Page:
Chapter 6 Vital Signs and Oxygen Administration Flashcards Preview

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Flashcards in Chapter 6 Vital Signs and Oxygen Administration Deck (17):

Which of the following are essential parts of the initial assessment of a patient who is in the diagnostic imaging department for an invasive procedure?

- Taking a blood pressure
- Taking a pulse
- Taking a respiration rate


Why is the initial assessment defined in Question no. 1 so important to perform?

To establish baseline


Systolic blood pressure can be defined as:

The highest point reached during contraction of the left ventricle


What range of breaths per minute is the normal adult respiratory rate?

15 to 20


An adult patient is considered to by hypertensive or to have hypertension if the systolic blood pressure and diastolic blood pressure are consistently greater than:

140 systolic and 90 diastolic


Oxygen can be toxic to patients if it is incorrectly used. State two reasons why this is so.

Oxygen is considered a medicine, and too much can cause severe lung damage, especially since aerobic infections can thrive with extra oxygen. If the patient has COPD, then the extra oxygen may depress the respiratory system, causing the patient to go into respiratory arrest


A patient may be considered to have tachycardia if the pulse rate is higher than:

100 beats/min


Which of the following items must be in the diagnostic imaging department and in working order?

- Oxygen delivery system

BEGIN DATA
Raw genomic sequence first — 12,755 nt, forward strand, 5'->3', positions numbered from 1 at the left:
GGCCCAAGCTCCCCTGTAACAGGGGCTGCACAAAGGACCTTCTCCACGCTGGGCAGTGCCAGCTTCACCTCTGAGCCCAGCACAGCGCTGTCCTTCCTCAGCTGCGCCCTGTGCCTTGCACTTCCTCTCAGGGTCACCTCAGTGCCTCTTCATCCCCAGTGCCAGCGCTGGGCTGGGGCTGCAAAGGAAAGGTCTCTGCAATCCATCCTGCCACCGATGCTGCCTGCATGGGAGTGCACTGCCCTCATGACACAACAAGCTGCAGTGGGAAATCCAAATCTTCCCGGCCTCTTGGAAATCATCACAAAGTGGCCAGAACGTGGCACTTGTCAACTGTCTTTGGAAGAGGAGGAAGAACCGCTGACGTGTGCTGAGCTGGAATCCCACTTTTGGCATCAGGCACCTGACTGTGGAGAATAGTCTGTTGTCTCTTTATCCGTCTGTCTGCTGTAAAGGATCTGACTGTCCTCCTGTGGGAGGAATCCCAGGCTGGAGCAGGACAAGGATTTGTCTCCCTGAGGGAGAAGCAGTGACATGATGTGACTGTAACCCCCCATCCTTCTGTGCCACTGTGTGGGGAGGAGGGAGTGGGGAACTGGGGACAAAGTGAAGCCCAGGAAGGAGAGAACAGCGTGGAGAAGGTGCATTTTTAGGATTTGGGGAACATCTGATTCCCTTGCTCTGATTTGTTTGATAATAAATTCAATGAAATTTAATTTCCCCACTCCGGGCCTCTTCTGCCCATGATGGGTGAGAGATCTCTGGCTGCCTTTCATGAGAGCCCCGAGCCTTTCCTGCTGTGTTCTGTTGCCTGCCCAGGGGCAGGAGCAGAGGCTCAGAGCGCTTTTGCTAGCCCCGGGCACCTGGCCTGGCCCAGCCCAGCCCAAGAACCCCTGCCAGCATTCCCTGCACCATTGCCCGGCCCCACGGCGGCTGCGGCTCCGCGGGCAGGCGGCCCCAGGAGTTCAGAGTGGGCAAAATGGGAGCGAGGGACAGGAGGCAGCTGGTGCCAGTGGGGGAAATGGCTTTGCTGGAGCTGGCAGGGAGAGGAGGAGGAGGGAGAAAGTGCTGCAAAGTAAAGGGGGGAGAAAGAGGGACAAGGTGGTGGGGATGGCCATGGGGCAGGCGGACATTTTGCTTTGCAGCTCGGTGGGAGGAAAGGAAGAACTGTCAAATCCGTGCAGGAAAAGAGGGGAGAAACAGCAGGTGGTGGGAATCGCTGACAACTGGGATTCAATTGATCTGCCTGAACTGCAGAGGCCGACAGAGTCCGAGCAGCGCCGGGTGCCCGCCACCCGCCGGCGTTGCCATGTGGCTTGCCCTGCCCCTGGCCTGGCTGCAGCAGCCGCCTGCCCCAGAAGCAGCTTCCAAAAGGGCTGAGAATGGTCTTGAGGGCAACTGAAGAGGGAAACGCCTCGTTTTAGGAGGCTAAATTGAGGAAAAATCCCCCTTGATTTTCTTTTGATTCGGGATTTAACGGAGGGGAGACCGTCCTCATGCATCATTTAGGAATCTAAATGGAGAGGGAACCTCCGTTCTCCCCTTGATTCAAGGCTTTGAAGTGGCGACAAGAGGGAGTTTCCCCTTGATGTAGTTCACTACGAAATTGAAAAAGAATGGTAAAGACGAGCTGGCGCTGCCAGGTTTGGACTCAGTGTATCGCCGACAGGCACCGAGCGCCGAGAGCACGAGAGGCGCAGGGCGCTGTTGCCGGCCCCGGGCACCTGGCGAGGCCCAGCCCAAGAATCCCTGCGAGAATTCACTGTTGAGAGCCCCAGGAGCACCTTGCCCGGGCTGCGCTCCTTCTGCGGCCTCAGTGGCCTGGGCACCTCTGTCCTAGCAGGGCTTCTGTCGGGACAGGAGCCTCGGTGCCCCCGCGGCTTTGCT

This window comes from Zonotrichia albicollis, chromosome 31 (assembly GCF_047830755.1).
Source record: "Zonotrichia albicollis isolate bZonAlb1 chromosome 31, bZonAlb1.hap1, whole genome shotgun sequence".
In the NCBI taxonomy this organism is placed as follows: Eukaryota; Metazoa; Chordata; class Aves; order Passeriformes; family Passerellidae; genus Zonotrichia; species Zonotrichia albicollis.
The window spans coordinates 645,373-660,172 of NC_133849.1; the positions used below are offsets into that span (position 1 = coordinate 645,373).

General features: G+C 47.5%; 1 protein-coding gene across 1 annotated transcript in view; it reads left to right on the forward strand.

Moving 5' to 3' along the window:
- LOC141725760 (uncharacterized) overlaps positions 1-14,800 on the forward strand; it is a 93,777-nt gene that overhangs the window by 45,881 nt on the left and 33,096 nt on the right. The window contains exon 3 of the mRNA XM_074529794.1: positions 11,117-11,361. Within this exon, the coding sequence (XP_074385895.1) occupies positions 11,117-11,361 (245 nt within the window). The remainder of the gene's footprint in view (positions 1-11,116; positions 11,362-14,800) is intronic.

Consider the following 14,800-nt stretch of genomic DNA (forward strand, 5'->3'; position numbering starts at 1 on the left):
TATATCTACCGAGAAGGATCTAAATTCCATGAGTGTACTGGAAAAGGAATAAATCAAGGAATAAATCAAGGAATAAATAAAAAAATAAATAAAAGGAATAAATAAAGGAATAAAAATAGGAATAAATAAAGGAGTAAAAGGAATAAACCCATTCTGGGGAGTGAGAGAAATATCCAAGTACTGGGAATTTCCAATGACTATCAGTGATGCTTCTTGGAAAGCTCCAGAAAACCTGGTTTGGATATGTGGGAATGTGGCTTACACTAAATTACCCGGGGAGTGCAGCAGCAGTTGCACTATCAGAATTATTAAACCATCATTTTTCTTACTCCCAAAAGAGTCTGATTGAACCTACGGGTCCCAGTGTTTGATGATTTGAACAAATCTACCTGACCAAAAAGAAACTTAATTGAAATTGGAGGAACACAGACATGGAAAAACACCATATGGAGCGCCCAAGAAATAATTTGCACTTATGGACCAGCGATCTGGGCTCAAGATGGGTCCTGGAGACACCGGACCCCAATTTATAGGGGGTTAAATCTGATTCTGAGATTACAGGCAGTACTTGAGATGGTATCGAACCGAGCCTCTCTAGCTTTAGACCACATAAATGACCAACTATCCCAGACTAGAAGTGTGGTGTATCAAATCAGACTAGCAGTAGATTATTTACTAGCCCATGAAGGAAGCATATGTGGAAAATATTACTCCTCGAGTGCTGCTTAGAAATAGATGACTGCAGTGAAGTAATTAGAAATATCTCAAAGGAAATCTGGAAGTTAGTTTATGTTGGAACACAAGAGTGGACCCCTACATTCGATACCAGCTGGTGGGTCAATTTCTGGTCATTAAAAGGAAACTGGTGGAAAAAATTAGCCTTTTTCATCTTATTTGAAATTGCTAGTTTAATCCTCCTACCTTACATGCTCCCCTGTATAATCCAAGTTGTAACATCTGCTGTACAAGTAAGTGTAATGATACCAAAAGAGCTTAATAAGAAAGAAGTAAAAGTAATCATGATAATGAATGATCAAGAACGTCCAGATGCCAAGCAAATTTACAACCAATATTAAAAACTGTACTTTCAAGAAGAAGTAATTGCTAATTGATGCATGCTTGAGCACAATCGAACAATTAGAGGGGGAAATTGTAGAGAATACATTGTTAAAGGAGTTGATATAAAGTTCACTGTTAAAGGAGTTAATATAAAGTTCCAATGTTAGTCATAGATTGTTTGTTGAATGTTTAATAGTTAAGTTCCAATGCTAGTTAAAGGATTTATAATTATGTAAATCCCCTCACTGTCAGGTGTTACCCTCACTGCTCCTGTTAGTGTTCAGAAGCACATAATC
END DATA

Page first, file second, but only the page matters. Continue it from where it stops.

- Blood pressure monitoring equipment


What is the normal oral body temperature of an adult?

97.8 to 99 degrees Fahrenheit.


Brachial artery

Point where the blood pressure is most often measured



Measures apical pulse



Measures blood pressure


Clinical thermometer

Measures body temperature


Radial artery

Point where the pulse is most often measured


Name the two most commonly used oxygen delivery systems.

- Nasal cannula
- Face mask


List the hazards of oxygen administration.

To high of an oxygen concentration may cause reversible tracheobronchitis

Oxygen is highly combustible


Explain why the pulse rate goes up when the blood pressure drops.

Because when the blood pressure goes down, it usually means that there isn't enough blood to need a lot of pressure. If there isn't a lot of blood to pump, there isn't a lot of oxygen getting delivered. That means the heart pumps faster to get oxygen in and carbon dioxide out, which leads to a higher pulse rate.